Provided by: nut-server_2.7.2-4ubuntu1_i386 bug


       genericups - Driver for contact-closure UPS equipment


       This man page only documents the specific features of the genericups
       driver. For information about the core driver, see nutupsdrv(8).


       This driver supports hardware from many different manufacturers as it
       only uses the very simplest of signaling schemes. Contact closure
       refers to a kind of interface where basic high/low signals are provided
       to indicate status. This kind of UPS can only report line power and
       battery status.

       This means that you will only get the essentials in ups.status: OL, OB,
       and LB. Anything else requires a smarter UPS.


       Cabling is different for every kind of UPS. See the table below for
       information on what is known to work with a given UPS type.


       This driver supports the following settings in the ups.conf(5):

           Required. Configures the driver for a specific kind of UPS. See the
           UPS Types section below for more information on which entries are

           Optional. The very nature of a generic UPS driver sometimes means
           that the stock manufacturer data has no relation to the actual
           hardware that is attached. With the mfr setting, you can change the
           value that is seen by clients that monitor this UPS.

           Optional. This is like mfr above, but it overrides the model string

           Optional. This is like mfr above and intended to record the
           identification string of the UPS. It is titled "serial" because
           usually this string is referred to as the serial number.

           Optional. The driver will sleep for this many seconds after setting
           the shutdown signal. This is necessary for some hardware which
           requires a sustained level to activate the shutdown sequence.

           The default behavior of the driver is to exit immediately. If this
           doesn’t reliably trigger a shutdown in your UPS hardware, use this
           setting to give it more time to react.

           very large values for sdtime may create warnings from upsdrvctl if
           it gets tired of waiting for the driver to return.


       You may override the values for CP, OL, LB, and SD by defining them in
       the ups.conf(5) after the upstype setting.

       For example, to set the cable power to DTR and the low battery value to
       DCD, it would look like this:

           CP = DTR

           LB = DCD

       Recognized values for input lines are CTS, DCD, and RNG. Recognized
       values for output lines are DTR, RTS, and ST. See below for more about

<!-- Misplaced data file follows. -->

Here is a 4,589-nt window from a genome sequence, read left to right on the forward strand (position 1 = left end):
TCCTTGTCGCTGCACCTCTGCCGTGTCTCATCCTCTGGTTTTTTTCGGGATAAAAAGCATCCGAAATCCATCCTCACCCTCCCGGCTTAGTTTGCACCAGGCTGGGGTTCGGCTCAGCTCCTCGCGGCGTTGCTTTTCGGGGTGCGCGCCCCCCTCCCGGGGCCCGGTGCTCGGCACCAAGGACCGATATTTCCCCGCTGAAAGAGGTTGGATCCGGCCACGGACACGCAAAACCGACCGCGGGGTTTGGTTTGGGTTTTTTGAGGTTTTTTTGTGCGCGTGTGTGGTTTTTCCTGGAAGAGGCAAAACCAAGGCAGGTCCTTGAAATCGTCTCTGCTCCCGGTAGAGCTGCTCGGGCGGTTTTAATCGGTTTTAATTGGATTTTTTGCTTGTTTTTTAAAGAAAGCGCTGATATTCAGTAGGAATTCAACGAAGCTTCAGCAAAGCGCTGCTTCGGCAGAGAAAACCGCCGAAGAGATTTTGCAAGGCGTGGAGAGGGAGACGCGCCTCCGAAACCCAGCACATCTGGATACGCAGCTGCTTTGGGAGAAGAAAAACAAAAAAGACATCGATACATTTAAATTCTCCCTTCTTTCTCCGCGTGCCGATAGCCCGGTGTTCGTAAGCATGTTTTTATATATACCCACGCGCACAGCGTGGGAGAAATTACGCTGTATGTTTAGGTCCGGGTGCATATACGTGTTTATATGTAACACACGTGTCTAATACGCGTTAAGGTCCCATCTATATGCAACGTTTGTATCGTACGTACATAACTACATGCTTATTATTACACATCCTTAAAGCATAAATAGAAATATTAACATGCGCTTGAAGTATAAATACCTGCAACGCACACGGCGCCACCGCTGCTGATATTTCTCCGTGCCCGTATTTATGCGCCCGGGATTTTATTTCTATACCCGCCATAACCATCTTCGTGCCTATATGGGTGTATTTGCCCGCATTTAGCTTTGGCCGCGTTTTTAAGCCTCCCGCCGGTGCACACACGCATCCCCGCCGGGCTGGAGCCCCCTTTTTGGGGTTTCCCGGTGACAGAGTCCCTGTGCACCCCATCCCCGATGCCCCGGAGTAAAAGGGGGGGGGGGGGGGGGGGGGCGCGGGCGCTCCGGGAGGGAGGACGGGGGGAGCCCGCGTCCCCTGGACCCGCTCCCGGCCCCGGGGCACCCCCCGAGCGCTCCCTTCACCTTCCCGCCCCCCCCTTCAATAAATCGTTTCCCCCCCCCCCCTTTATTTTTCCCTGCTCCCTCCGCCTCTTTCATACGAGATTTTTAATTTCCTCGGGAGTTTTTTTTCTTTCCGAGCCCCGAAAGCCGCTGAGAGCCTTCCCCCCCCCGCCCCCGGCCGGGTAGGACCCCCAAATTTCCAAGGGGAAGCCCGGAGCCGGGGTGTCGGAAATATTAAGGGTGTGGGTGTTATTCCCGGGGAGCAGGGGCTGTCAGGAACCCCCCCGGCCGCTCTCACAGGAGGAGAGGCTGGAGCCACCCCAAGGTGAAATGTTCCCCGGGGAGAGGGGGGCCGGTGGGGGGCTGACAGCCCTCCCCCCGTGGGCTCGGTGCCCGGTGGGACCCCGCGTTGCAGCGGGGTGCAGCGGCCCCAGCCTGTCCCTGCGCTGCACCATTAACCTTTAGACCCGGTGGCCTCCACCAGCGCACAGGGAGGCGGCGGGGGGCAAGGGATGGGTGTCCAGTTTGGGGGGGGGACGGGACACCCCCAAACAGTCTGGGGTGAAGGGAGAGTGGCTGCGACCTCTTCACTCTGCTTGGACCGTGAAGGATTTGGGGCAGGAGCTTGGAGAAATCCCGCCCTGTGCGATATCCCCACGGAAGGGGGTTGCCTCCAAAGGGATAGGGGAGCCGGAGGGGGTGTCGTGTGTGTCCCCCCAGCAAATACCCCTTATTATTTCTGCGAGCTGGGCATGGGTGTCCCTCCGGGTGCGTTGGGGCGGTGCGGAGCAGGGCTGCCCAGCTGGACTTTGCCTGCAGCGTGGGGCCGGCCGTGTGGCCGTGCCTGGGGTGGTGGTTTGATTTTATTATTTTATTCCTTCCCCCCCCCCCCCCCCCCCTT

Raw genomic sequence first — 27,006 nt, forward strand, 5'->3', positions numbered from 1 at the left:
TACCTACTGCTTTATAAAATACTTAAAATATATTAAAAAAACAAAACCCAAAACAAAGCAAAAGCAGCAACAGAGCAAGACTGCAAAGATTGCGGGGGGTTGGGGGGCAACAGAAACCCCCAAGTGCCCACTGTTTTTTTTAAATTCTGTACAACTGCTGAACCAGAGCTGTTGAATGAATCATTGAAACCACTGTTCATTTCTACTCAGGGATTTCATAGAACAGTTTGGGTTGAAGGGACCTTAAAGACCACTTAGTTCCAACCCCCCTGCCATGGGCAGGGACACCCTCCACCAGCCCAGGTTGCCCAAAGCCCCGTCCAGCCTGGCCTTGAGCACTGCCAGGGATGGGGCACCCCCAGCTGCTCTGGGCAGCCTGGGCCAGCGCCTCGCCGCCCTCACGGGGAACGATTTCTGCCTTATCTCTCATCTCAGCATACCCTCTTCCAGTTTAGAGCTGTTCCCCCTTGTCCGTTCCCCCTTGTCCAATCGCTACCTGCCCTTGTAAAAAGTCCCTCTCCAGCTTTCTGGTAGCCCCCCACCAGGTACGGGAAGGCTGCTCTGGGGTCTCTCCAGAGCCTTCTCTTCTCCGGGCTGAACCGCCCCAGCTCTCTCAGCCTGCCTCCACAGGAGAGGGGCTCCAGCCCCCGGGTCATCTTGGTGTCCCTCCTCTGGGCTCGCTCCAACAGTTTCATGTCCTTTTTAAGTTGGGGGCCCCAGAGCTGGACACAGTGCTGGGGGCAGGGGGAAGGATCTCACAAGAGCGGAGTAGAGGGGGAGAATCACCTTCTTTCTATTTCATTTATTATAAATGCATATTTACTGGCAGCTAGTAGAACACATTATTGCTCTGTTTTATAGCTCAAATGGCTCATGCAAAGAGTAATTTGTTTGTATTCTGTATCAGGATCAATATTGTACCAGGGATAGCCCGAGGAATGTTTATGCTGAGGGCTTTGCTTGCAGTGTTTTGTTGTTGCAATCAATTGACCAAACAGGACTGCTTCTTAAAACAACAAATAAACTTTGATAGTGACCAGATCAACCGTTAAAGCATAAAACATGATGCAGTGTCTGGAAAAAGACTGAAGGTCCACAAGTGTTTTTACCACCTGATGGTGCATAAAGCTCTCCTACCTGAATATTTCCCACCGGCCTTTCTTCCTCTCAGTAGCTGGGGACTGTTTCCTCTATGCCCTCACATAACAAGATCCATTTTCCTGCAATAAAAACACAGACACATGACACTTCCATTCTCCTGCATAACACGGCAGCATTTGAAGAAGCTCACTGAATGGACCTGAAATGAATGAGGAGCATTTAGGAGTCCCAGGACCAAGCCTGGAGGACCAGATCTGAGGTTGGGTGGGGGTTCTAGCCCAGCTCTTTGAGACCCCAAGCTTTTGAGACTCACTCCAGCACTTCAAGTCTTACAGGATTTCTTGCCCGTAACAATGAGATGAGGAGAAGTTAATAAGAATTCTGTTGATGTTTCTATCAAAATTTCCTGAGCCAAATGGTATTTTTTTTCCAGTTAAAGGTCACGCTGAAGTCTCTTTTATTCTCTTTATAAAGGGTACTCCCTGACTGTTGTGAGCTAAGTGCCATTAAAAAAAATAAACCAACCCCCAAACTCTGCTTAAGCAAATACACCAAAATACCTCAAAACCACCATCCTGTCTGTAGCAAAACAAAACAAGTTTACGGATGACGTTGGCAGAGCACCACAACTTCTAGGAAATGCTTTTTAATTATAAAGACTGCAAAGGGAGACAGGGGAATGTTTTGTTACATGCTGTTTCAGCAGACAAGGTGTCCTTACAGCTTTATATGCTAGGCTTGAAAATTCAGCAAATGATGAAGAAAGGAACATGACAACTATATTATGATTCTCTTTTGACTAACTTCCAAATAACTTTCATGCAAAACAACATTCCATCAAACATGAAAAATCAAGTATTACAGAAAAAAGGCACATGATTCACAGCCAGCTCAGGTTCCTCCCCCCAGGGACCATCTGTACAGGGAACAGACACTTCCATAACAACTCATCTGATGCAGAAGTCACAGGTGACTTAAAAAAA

what these signals mean.

       These values may be negated for active low signals. That is, "LB=-DCD"
       recognizes a low battery condition when DCD is not held high.


       The essence of a UPS definition in this driver is how it uses the
       serial lines that are available. These are the abbreviations you will
       see below:

           On line (no power failure) (opposite of OB - on battery)

           Low battery

           Shutdown load

           Cable power (must be present for cable to have valid reading)

           Clear to Send. Received from the UPS.

           Ready to Send. Sent by the PC.

           Data Carrier Detect. Received from the UPS.

           Ring indicate. Received from the UPS.

           Data Terminal Ready. Sent by the PC.

           Send a BREAK on the transmit data line

       A "-" in front of a signal name (like -RNG) means that the indicated
       condition is signaled with an active low signal. For example, [LB=-RNG]
       means the battery is low when the ring indicate line goes low, and that
       the battery is OK when that line is held high.


       0 = UPSonic LAN Saver 600

           [CP=DTR+RTS] [OL=-CTS] [LB=DCD] [SD=DTR]

       1 = APC Back-UPS/Back-UPS Pro/Smart-UPS with 940-0095A/C cable

           [CP=DTR] [OL=-RNG] [LB=DCD] [SD=RTS]

       2 = APC Back-UPS/Back-UPS Pro/Smart-UPS with 940-0020B cable

           [CP=RTS] [OL=-CTS] [LB=DCD] [SD=DTR+RTS]

           Type 2 has also been reported to work with the 940-0020C cable.

       3 = PowerTech Comp1000 with DTR cable power

           [CP=DTR] [OL=CTS] [LB=DCD] [SD=DTR+RTS]

       4 = Generic RUPS Model

           [CP=RTS] [OL=CTS] [LB=-DCD] [SD=-RTS]

       5 = Tripp Lite UPS with Lan2.2 interface (black 73-0844 cable)

           [CP=DTR] [OL=CTS] [LB=-DCD] [SD=DTR+RTS]

       6 = Best Patriot with INT51 cable

           [CP=DTR] [OL=CTS] [LB=-DCD] [SD=RTS]

       7 = CyberPower Power99 Also Upsonic Power Guardian PG-500, Belkin
       Belkin Home Office, F6H350-SER, F6H500-SER, F6H650-SER, Eaton
       Management Card Contact - Config3 with cable 66033 (shutdown does not

           [CP=RTS] [OL=CTS] [LB=-DCD] [SD=DTR]

       8 = Nitram Elite 500

           [CP=DTR] [OL=CTS] [LB=-DCD] [SD=???]

       9 = APC Back-UPS/Back-UPS Pro/Smart-UPS with 940-0023A cable

           [CP=none] [OL=-DCD] [LB=CTS] [SD=RTS]

       10 = Victron Lite with crack cable

           [CP=RTS] [OL=CTS] [LB=-DCD] [SD=DTR]

       11 = Powerware 3115

           [CP=DTR] [OL=-CTS] [LB=-DCD] [SD=ST]

       12 = APC Back-UPS Office with 940-0119A cable

           [CP=RTS] [OL=-CTS] [LB=DCD] [SD=DTR]

       13 = RPT Repoteck RPT-800A/RPT-162A

           [CP=DTR+RTS] [OL=DCD] [LB=-CTS] [SD=ST]

       14 = Online P-series

           [CP=DTR] [OL=DCD] [LB=-CTS] [SD=RTS]

       15 = Powerware 5119, 5125

           [CP=DTR] [OL=CTS] [LB=-DCD] [SD=ST]

       16 = Nitram Elite 2002

           [CP=DTR+RTS] [OL=CTS] [LB=-DCD] [SD=???]

       17 = PowerKinetics 9001

           [CP=DTR] [OL=CTS] [LB=-DCD] [SD=???]

       18 = TrippLite Omni 450LAN with Martin’s cabling

           [CP=DTR] [OL=CTS] [LB=DCD] [SD=none]

       19 = Fideltronic Ares Series

           [CP=DTR] [OL=CTS] [LB=-DCD] [SD=RTS]

       20 = Powerware 5119 RM

           [CP=DTR] [OL=-CTS] [LB=DCD] [SD=ST]

           Check docs/cables/powerware.txt

       21 = Generic RUPS 2000 (Megatec M2501 cable)